The Panel had regard to the public interest when considering the Teacher’s fitness to teach. The Panel found that the Teacher’s conduct was extremely serious as it included the mocking of a pupil due to her dyslexia, insensitive conduct relating to a pupil’s religion, the showing of potentially harmful and inappropriate materials to pupils, and the using and condoning the use of deeply offensive and racist language. All of the above conduct, if repeated by the Teacher, could cause harm to pupils. The Panel decided that action needed to be taken in order to protect members of the public, both in terms of the teaching setting and beyond. The Panel decided that if no action was taken, public confidence in registrants, the integrity of the profession and in GTC Scotland as a professional regulator would be damaged. It was the view of the Panel that a member of the public, knowing of the findings made by the Panel, would expect the Panel to take action in this case to protect the public. The public have to be confident that the standards set out in COPAC will be upheld and maintained. Further that if those standards are not maintained, that there are consequences which act as a deterrent to repetition of such conduct in the future.

For the reasons set out above, the Panel determined that the Teacher’s conduct falls significantly short of the standards expected of a registered teacher and that she is therefore unfit to teach.

Disposal

As the Panel determined that the Teacher is unfit to teach, in accordance with the terms of Article 18(2)(b) of the Public Services Reform (General Teaching Council for Scotland) Order 2011, it directed that the Teacher’s name be removed from the Register.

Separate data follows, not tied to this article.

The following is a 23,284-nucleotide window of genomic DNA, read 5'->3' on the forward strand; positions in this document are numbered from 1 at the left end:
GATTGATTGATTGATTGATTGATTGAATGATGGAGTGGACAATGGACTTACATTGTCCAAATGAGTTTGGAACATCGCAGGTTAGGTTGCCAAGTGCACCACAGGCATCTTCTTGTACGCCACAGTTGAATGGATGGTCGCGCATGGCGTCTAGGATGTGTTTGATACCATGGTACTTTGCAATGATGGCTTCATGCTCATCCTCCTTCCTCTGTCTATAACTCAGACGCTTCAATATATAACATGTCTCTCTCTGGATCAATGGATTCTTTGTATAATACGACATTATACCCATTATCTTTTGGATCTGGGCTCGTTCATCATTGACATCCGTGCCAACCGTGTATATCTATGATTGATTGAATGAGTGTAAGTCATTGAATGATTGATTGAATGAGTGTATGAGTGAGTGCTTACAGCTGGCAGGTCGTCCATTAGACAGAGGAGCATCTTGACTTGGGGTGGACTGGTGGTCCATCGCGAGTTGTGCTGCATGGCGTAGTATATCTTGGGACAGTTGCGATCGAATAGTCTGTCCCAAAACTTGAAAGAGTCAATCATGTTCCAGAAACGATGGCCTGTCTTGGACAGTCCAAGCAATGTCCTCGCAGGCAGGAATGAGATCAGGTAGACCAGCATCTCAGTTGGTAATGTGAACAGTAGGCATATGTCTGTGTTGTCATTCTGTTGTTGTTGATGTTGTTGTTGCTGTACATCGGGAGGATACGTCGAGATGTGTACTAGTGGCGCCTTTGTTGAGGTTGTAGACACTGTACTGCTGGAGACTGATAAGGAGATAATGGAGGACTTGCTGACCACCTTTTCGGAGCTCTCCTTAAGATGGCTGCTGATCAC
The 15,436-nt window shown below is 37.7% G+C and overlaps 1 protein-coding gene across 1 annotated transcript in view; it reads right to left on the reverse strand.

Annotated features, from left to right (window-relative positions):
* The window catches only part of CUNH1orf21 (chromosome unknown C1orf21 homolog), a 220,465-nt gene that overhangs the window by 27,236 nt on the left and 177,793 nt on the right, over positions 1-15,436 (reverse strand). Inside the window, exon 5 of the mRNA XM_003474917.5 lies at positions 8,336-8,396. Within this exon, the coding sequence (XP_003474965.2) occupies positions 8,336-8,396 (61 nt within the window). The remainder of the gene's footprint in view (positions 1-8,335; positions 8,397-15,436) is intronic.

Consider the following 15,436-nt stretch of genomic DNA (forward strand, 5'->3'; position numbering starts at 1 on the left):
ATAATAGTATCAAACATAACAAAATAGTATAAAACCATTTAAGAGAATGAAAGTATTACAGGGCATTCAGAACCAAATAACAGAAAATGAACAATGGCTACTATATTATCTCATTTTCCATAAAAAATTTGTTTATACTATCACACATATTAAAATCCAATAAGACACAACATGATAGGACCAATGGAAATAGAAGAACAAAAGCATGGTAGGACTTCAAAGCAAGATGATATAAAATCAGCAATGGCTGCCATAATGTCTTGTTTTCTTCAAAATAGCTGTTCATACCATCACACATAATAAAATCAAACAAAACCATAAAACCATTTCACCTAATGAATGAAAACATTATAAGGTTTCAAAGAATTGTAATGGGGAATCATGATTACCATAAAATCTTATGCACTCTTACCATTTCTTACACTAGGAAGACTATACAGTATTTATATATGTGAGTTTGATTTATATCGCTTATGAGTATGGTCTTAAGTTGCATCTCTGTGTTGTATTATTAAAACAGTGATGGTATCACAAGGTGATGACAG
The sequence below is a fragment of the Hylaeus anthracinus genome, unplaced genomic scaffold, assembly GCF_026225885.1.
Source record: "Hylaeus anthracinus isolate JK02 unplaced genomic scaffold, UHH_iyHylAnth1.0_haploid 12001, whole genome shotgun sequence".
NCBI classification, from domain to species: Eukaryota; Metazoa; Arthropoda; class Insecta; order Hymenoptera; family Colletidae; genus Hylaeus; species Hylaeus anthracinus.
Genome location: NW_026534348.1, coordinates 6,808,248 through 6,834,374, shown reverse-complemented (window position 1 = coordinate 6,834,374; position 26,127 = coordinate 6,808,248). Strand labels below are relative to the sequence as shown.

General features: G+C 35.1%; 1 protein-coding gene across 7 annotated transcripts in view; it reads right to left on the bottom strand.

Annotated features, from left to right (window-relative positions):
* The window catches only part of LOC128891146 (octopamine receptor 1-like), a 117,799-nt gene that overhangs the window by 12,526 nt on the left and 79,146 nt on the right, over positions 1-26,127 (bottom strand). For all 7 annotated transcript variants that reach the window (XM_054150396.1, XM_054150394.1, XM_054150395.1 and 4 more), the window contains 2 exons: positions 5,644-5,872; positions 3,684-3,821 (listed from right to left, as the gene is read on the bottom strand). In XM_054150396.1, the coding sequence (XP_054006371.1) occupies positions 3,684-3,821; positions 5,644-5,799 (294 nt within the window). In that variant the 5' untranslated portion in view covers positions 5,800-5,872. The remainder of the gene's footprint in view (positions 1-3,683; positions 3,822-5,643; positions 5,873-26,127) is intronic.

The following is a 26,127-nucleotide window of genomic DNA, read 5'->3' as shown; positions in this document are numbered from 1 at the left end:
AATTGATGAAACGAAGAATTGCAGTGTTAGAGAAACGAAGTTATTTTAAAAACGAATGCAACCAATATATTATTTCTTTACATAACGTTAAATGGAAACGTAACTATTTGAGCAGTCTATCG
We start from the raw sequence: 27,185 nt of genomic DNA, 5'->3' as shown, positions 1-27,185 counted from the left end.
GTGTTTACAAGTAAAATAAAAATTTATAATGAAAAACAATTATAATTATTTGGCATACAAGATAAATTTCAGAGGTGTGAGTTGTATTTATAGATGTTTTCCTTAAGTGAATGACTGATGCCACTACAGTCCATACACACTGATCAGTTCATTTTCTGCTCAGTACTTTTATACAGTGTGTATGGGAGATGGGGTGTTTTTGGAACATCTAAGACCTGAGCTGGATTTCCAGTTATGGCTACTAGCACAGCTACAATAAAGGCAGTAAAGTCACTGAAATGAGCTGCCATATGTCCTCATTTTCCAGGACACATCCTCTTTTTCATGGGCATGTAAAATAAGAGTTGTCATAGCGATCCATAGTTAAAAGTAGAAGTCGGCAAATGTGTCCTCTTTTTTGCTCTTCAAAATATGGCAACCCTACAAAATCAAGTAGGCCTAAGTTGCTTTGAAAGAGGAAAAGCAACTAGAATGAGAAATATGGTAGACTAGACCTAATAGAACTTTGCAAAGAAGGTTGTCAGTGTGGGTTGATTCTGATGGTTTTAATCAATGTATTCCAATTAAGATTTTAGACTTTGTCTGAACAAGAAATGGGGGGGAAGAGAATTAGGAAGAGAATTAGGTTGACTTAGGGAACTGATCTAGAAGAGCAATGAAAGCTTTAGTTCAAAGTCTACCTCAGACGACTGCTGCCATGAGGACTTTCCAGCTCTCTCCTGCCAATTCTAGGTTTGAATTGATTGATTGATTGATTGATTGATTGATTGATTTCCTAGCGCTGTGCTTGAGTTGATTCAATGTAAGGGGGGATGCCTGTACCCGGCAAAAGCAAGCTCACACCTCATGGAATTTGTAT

Once the Teacher’s name has been removed from the Register, her name remains so removed unless and until an application for re-registration is made by her and a Fitness to Teach Panel considers that the Teacher is fit to teach at that time and directs that the application be granted. Rule 2.10.6 outlines that a Panel may direct that the Teacher be prohibited from making such an application until the expiry of such a period, not exceeding 2 years, as it may determine.

The Panel heard submissions from the Presenting Officer regarding the length of time before the Teacher could apply for re-registration, then retired into private to make its decision.

In this case, the Panel directed that the Teacher should be prohibited from making an application for re-registration for a period of 2 years from the date of its decision. The Panel considered that a shorter time period was inappropriate as the conduct found proved is very serious, there is no indication of any remediation undertaken by the Teacher and there is a lack of insight. The Panel decided that 2 years would give the Teacher an opportunity to reflect on her conduct and demonstrate insight.

For clarity, this is not a period of removal. It sets out how long the Teacher has to wait until an application for re-registration can be made, which may or may not be granted by a future Panel at a Subsequent Registration Application hearing.

Appeal

The Teacher has the right to appeal to the Court of Session against the decision within 28 days of service of the Decision Notice. The Teacher’s name will remain on the Register until the appeal period has expired and any appeal lodged within that period has been determined.

© The General Teaching Council for Scotland - Registered Scottish Charity No. SC006187